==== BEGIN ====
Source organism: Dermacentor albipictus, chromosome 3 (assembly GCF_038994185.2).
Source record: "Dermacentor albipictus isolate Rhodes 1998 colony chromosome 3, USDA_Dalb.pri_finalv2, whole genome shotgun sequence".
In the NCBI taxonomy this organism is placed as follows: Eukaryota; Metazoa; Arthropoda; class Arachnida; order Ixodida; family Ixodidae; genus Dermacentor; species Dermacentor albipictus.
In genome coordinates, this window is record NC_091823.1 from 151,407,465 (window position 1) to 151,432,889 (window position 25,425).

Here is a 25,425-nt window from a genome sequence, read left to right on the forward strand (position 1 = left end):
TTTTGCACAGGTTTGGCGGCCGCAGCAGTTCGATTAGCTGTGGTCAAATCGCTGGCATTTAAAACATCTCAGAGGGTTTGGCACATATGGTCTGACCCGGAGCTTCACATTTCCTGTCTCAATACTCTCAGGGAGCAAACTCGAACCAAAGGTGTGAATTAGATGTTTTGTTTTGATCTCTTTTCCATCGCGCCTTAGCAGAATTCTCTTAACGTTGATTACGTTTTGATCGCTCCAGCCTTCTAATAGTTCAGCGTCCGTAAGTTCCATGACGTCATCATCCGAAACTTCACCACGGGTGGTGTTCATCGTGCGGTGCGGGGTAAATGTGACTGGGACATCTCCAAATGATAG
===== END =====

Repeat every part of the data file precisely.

Source organism: Dermacentor albipictus, chromosome 3 (assembly GCF_038994185.2).
Source record: "Dermacentor albipictus isolate Rhodes 1998 colony chromosome 3, USDA_Dalb.pri_finalv2, whole genome shotgun sequence".
In the NCBI taxonomy this organism is placed as follows: Eukaryota; Metazoa; Arthropoda; class Arachnida; order Ixodida; family Ixodidae; genus Dermacentor; species Dermacentor albipictus.
In genome coordinates, this window is record NC_091823.1 from 151,407,465 (window position 1) to 151,432,889 (window position 25,425).

Here is a 25,425-nt window from a genome sequence, read left to right on the forward strand (position 1 = left end):
TTTTGCACAGGTTTGGCGGCCGCAGCAGTTCGATTAGCTGTGGTCAAATCGCTGGCATTTAAAACATCTCAGAGGGTTTGGCACATATGGTCTGACCCGGAGCTTCACATTTCCTGTCTCAATACTCTCAGGGAGCAAACTCGAACCAAAGGTGTGAATTAGATGTTTTGTTTTGATCTCTTTTCCATCGCGCCTTAGCAGAATTCTCTTAACGTTGATTACGTTTTGATCGCTCCAGCCTTCTAATAGTTCAGCGTCCGTAAGTTCCATGACGTCATCATCCGAAACTTCACCACGGGTGGTGTTCATCGTGCGGTGCGGGGTAAATGTGACTGGGACATCTCCAAATGATAG